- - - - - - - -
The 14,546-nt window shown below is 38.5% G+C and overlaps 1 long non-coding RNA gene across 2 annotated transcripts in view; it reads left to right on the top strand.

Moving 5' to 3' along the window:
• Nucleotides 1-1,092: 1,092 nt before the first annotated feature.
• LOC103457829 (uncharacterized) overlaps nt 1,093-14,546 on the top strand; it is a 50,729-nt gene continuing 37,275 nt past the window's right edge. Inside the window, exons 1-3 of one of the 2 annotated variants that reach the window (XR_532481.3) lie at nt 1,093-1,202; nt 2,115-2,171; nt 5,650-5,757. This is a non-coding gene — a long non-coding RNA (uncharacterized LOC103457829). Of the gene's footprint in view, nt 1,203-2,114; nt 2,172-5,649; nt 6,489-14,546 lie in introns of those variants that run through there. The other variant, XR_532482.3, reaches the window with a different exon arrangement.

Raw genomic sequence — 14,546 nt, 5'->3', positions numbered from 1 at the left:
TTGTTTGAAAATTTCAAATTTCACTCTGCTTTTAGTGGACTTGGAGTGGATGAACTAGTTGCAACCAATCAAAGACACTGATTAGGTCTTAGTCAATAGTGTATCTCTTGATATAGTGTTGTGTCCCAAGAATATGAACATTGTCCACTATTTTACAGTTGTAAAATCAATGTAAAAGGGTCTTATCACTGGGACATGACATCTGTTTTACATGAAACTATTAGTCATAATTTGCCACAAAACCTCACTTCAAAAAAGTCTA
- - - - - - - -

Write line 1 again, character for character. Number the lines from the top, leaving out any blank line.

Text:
The 14,546-nt window shown below is 38.5% G+C and overlaps 1 long non-coding RNA gene across 2 annotated transcripts in view; it reads left to right on the top strand.